We stand ready to defend our rights, our little red dot.

sepecatgr1a said...

The latest response from the “spin doctor“ that Malaysian government agency vessels will continue to remain ( into the second week ) in Singapore territorial waters should not surprise anyone.
Also, the mention of Malaysia’s intention to de-escalate the situation is vague and meaningless without specifics.
Malaysia’s emphasis to their local media that Singapore will negotiate gives the appearance that Singapore has succumbed to Malaysian pressure, which is not true as Singapore has stated from the very outset that discussion & negotiation and not provocation & escalation is the way forward.

For the Malaysian public , the “spin” is that Malaysia on 25 Oct 2018 ostensibly extended its Johor port limits to cater for the increased shipping activities of the port & Singapore has unreasonably protested this action.

In reality it is a naked attempt to grab Singapore territorial waters. Malaysia’s use of
the words “port limits” instead of territorial waters is a poorly disguised play on words in an attempt to deceive. After all, one can only extend one’s port limits only within one’s own territorial waters which is clearly not the case here.

The timeline of claims & protests and especially the map showing the extent of Malaysia’s 1979 and 25 Oct 2018 claims clearly show the absurdity of Malaysia’s latest 25 Oct claim.
I do not think that the above timeline & map has been reproduced in Malaysian media for the benefit of the Malaysian public to decide for themselves what exactly is the truth. All the above are very typical of the type of disinformation perpetrated by the Malaysian government especially when they wish to rouse up emotions against Singapore. In truth it is the hapless Malaysian public who are being bamboozled.

Clearly the dispute in this particular part of the territorial waters between Singapore & Malaysia has been brewing for a long time since from at least 1979. Malaysia has
not only deliberately made more incredulous claims on 25 Oct 2018 but had even gone well beyond their 1979 claims by now claiming Singapore’s territorial waters.
In the almost 40 years from 1979 to date, both Singapore and Malaysia have apparently accepted the status quo by intentionally not discussing & negotiating to resolve the issue.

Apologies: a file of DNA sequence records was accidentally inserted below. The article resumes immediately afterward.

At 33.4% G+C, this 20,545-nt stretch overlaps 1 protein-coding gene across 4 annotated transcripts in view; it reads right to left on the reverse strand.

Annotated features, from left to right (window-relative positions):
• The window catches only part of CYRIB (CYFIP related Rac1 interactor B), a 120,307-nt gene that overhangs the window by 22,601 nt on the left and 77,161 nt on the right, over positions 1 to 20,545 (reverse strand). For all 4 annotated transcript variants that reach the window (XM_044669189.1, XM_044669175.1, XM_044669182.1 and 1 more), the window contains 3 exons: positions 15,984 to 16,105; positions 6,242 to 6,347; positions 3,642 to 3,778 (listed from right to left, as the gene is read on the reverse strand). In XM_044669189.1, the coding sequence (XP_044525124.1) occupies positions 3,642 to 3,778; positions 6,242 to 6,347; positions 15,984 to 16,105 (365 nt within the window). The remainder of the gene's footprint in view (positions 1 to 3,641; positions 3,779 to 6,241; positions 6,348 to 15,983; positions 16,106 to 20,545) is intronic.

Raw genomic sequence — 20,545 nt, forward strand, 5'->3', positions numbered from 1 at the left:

Hence the only way forward is for Malaysian government agency vessels to leave Singapore territorial waters. That will then pave the way for negotiations to take place on this dispute which in fact has stemmed from at least 1979.

By international law, it is unambiguously clear that Singapore can exercise its right to evict any errant vessels from its territorial waters. However, it is Malaysia’s prerogative to take the path to being a rouge nation & not comply to international law.

sepecatgr1a said...

Readers, please note that almost real time locations of shipping vessels can be found on the website

You can see the current position of the 2,240 ton Malaysian buoy laying vessel Polaris from the above website. It is still currently off Tuas.

From my conversations with Malaysians across the causeway, it appears that their understanding of Malaysia’s rationale for extending Johor’s port limits is the increased shipping traffic in Tanjong Pelepas port.
However, it is very clear from the above website how “busy” Tanjong Pelepas port is compared to the Singapore ports by the looking at the number of shipping vessels in the waters in & around Singapore & Johor waters.

ماهاوانغسا الملايو said...

Tom solve the problem is very simple ... Singapore should change or move the runway .. so, SG will not disturb MY's airspace above Johor ..

Locust said...

Well, they removed most of their ships - left one with one more used as a supply boat. I cannot expect them to remove everything now, as it would not be politically impossible especially since they started this and the issue is publicized to Malaysians and internationally. It is clear that our firm stance and particulary Suns open mobilization has had an impact. If some in the new PH government are not aware about Singapores military capabilities, they are certainly cognizant now.

ماهاوانغسا الملايو said...

@locust, You are dreaming if you still think that Mahathir ia affraid with SG ?